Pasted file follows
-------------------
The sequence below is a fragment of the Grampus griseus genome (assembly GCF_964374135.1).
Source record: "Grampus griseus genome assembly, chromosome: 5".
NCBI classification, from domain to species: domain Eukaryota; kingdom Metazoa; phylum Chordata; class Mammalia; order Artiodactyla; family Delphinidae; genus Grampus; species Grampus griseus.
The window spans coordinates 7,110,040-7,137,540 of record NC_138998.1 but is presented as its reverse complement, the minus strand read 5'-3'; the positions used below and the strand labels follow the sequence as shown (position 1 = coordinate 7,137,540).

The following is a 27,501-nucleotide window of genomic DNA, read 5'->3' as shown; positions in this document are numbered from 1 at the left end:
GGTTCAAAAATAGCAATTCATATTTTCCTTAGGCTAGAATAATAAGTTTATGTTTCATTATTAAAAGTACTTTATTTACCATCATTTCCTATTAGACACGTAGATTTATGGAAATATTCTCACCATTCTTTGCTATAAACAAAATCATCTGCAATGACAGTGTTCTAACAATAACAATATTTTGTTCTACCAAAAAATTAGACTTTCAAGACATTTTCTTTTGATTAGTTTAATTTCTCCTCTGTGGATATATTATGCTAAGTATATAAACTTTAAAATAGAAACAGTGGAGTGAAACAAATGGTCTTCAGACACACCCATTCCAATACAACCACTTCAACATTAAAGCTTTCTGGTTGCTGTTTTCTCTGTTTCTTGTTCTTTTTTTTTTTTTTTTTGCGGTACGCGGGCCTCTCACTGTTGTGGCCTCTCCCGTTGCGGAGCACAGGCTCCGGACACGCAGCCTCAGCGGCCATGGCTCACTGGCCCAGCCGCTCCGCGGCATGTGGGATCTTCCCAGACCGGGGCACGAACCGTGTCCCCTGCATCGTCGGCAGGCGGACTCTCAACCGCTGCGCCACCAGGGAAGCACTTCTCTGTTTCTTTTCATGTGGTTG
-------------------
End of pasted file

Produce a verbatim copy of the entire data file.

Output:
The sequence below is a fragment of the Grampus griseus genome (assembly GCF_964374135.1).
Source record: "Grampus griseus genome assembly, chromosome: 5".
NCBI classification, from domain to species: domain Eukaryota; kingdom Metazoa; phylum Chordata; class Mammalia; order Artiodactyla; family Delphinidae; genus Grampus; species Grampus griseus.
The window spans coordinates 7,110,040-7,137,540 of record NC_138998.1 but is presented as its reverse complement, the minus strand read 5'-3'; the positions used below and the strand labels follow the sequence as shown (position 1 = coordinate 7,137,540).

The following is a 27,501-nucleotide window of genomic DNA, read 5'->3' as shown; positions in this document are numbered from 1 at the left end:
GGTTCAAAAATAGCAATTCATATTTTCCTTAGGCTAGAATAATAAGTTTATGTTTCATTATTAAAAGTACTTTATTTACCATCATTTCCTATTAGACACGTAGATTTATGGAAATATTCTCACCATTCTTTGCTATAAACAAAATCATCTGCAATGACAGTGTTCTAACAATAACAATATTTTGTTCTACCAAAAAATTAGACTTTCAAGACATTTTCTTTTGATTAGTTTAATTTCTCCTCTGTGGATATATTATGCTAAGTATATAAACTTTAAAATAGAAACAGTGGAGTGAAACAAATGGTCTTCAGACACACCCATTCCAATACAACCACTTCAACATTAAAGCTTTCTGGTTGCTGTTTTCTCTGTTTCTTGTTCTTTTTTTTTTTTTTTTTGCGGTACGCGGGCCTCTCACTGTTGTGGCCTCTCCCGTTGCGGAGCACAGGCTCCGGACACGCAGCCTCAGCGGCCATGGCTCACTGGCCCAGCCGCTCCGCGGCATGTGGGATCTTCCCAGACCGGGGCACGAACCGTGTCCCCTGCATCGTCGGCAGGCGGACTCTCAACCGCTGCGCCACCAGGGAAGCACTTCTCTGTTTCTTTTCATGTGGTTG